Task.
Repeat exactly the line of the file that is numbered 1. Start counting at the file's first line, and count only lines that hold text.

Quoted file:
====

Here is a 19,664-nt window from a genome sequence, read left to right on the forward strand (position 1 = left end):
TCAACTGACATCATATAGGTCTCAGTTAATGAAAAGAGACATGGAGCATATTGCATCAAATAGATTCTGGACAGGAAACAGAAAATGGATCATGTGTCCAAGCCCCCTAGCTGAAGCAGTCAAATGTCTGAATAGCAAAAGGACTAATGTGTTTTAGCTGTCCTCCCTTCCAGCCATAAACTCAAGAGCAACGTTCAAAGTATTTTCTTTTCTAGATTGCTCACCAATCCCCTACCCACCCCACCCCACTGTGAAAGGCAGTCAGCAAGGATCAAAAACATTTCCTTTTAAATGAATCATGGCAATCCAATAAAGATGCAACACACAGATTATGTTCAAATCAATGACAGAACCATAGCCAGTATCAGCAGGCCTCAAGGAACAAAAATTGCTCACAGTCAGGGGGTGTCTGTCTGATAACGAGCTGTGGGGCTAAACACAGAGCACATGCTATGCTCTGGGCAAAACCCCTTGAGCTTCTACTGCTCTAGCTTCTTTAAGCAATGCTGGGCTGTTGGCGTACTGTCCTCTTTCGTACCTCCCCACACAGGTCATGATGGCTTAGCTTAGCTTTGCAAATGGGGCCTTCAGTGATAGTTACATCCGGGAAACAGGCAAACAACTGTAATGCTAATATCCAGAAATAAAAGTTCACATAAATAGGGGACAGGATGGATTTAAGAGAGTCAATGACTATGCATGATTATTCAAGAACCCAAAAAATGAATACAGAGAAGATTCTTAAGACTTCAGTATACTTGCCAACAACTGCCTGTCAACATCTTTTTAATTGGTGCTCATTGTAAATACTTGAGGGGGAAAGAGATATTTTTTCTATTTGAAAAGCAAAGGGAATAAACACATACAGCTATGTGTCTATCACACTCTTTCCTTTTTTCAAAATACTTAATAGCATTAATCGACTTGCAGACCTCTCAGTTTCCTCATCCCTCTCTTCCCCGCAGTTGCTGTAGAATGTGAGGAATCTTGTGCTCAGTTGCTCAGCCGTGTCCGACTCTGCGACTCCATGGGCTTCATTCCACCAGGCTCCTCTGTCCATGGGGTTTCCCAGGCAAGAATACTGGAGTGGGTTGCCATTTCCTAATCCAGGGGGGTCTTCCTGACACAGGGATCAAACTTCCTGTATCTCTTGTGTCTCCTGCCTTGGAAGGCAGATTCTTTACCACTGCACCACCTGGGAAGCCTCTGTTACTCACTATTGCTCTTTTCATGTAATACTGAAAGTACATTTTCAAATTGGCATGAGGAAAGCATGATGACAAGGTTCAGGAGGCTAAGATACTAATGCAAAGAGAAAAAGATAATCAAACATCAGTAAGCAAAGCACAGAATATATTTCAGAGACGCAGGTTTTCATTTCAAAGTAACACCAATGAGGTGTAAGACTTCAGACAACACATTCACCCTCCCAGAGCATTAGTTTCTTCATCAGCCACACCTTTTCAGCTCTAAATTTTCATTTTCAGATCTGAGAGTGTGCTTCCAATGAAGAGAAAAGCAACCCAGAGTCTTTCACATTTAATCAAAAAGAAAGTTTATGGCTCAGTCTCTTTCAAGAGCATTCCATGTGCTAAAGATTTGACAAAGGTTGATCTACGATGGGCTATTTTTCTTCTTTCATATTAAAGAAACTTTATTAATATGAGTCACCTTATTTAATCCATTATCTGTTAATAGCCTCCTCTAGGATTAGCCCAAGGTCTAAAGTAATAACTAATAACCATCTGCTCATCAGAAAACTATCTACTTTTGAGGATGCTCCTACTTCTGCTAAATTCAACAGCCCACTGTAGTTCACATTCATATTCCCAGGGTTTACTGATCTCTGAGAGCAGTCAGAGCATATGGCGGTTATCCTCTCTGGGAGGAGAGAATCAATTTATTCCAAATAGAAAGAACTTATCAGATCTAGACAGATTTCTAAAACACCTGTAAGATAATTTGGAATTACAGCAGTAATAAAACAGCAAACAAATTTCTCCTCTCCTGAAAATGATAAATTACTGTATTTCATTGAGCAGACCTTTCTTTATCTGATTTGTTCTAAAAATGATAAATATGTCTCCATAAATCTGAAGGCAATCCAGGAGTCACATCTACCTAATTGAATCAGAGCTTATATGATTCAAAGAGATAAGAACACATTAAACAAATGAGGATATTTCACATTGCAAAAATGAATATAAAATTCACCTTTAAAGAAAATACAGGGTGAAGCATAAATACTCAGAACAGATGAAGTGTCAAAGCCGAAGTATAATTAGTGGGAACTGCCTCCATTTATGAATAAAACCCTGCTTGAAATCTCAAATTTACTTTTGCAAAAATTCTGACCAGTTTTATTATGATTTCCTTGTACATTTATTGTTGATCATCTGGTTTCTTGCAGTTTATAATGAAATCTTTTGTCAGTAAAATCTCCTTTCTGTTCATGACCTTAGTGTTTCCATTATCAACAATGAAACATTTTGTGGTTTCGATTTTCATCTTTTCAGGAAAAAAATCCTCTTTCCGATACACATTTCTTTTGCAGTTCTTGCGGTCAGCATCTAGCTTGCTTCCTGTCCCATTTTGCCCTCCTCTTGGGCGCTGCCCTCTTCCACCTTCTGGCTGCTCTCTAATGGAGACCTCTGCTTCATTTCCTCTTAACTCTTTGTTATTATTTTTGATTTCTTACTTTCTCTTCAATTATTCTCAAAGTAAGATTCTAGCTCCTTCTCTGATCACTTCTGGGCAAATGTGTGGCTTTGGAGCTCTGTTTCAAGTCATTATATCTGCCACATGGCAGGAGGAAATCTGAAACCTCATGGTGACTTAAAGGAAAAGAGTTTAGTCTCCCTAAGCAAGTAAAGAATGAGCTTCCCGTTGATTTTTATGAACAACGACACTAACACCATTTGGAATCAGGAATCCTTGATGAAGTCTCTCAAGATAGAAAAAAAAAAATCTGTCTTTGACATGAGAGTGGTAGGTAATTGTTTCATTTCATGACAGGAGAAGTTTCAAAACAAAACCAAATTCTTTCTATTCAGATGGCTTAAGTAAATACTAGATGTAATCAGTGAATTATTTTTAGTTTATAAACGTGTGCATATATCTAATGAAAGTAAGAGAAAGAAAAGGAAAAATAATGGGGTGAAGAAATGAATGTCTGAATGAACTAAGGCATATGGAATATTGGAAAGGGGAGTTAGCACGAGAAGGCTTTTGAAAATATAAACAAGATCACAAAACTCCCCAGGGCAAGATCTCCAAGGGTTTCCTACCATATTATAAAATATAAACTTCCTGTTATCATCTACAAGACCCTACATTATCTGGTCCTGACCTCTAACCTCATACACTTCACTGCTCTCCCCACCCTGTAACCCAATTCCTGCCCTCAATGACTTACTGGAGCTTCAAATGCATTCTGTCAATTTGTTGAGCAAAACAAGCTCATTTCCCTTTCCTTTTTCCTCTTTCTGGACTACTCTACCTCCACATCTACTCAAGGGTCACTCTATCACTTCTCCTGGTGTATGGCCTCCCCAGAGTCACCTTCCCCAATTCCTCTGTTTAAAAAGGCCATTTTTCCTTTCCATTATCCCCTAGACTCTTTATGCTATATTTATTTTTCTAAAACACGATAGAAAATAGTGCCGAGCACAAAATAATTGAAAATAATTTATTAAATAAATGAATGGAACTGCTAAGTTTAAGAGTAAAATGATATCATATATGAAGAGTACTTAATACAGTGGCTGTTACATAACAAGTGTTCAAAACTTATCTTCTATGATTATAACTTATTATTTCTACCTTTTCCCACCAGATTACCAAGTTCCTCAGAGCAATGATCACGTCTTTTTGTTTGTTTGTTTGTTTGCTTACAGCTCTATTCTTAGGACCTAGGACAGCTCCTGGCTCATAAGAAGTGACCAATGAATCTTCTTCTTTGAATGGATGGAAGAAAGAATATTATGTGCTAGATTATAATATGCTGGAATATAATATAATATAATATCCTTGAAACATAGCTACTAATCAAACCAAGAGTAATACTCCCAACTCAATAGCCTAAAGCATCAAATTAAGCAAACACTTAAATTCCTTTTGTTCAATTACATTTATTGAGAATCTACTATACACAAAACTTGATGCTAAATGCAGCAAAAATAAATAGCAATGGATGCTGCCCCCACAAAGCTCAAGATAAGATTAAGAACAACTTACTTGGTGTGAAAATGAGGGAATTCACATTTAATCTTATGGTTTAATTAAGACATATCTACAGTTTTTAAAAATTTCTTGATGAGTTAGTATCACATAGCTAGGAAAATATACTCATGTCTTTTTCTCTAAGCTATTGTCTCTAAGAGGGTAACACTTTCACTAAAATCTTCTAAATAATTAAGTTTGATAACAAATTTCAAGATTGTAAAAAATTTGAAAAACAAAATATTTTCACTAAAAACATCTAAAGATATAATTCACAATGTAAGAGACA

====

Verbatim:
Here is a 19,664-nt window from a genome sequence, read left to right on the forward strand (position 1 = left end):